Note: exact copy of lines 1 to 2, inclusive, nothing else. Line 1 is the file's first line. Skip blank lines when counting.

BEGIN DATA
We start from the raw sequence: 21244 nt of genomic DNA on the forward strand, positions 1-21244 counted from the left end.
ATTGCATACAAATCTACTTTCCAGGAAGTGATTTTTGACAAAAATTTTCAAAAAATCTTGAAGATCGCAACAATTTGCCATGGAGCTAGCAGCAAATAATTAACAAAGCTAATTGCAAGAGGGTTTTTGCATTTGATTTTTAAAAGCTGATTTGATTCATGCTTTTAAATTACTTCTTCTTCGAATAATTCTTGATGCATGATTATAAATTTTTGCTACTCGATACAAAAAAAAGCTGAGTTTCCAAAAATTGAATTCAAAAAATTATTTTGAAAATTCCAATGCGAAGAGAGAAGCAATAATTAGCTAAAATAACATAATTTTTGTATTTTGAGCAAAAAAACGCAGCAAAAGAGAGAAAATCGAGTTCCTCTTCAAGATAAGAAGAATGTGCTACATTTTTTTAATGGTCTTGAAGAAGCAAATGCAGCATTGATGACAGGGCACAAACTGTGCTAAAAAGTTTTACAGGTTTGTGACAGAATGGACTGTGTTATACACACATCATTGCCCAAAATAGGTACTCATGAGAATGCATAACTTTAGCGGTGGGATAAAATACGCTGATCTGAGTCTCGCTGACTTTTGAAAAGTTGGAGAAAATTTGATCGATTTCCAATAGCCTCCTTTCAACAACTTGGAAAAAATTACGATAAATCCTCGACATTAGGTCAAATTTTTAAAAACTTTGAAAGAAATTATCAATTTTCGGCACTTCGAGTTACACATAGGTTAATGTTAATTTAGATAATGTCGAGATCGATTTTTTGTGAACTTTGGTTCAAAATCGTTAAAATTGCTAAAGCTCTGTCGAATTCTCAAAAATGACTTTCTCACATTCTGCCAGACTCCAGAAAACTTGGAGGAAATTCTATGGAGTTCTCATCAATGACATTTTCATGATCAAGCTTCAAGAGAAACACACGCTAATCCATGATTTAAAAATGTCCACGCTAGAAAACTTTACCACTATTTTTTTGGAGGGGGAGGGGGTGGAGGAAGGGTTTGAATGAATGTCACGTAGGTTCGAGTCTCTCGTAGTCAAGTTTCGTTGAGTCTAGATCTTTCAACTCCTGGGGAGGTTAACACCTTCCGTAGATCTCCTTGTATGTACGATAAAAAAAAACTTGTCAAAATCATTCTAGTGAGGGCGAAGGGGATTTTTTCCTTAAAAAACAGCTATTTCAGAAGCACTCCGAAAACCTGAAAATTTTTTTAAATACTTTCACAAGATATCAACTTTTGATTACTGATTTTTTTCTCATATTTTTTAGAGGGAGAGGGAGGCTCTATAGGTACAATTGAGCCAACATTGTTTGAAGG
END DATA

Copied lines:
We start from the raw sequence: 21244 nt of genomic DNA on the forward strand, positions 1-21244 counted from the left end.
ATTGCATACAAATCTACTTTCCAGGAAGTGATTTTTGACAAAAATTTTCAAAAAATCTTGAAGATCGCAACAATTTGCCATGGAGCTAGCAGCAAATAATTAACAAAGCTAATTGCAAGAGGGTTTTTGCATTTGATTTTTAAAAGCTGATTTGATTCATGCTTTTAAATTACTTCTTCTTCGAATAATTCTTGATGCATGATTATAAATTTTTGCTACTCGATACAAAAAAAAGCTGAGTTTCCAAAAATTGAATTCAAAAAATTATTTTGAAAATTCCAATGCGAAGAGAGAAGCAATAATTAGCTAAAATAACATAATTTTTGTATTTTGAGCAAAAAAACGCAGCAAAAGAGAGAAAATCGAGTTCCTCTTCAAGATAAGAAGAATGTGCTACATTTTTTTAATGGTCTTGAAGAAGCAAATGCAGCATTGATGACAGGGCACAAACTGTGCTAAAAAGTTTTACAGGTTTGTGACAGAATGGACTGTGTTATACACACATCATTGCCCAAAATAGGTACTCATGAGAATGCATAACTTTAGCGGTGGGATAAAATACGCTGATCTGAGTCTCGCTGACTTTTGAAAAGTTGGAGAAAATTTGATCGATTTCCAATAGCCTCCTTTCAACAACTTGGAAAAAATTACGATAAATCCTCGACATTAGGTCAAATTTTTAAAAACTTTGAAAGAAATTATCAATTTTCGGCACTTCGAGTTACACATAGGTTAATGTTAATTTAGATAATGTCGAGATCGATTTTTTGTGAACTTTGGTTCAAAATCGTTAAAATTGCTAAAGCTCTGTCGAATTCTCAAAAATGACTTTCTCACATTCTGCCAGACTCCAGAAAACTTGGAGGAAATTCTATGGAGTTCTCATCAATGACATTTTCATGATCAAGCTTCAAGAGAAACACACGCTAATCCATGATTTAAAAATGTCCACGCTAGAAAACTTTACCACTATTTTTTTGGAGGGGGAGGGGGTGGAGGAAGGGTTTGAATGAATGTCACGTAGGTTCGAGTCTCTCGTAGTCAAGTTTCGTTGAGTCTAGATCTTTCAACTCCTGGGGAGGTTAACACCTTCCGTAGATCTCCTTGTATGTACGATAAAAAAAAACTTGTCAAAATCATTCTAGTGAGGGCGAAGGGGATTTTTTCCTTAAAAAACAGCTATTTCAGAAGCACTCCGAAAACCTGAAAATTTTTTTAAATACTTTCACAAGATATCAACTTTTGATTACTGATTTTTTTCTCATATTTTTTAGAGGGAGAGGGAGGCTCTATAGGTACAATTGAGCCAACATTGTTTGAAGG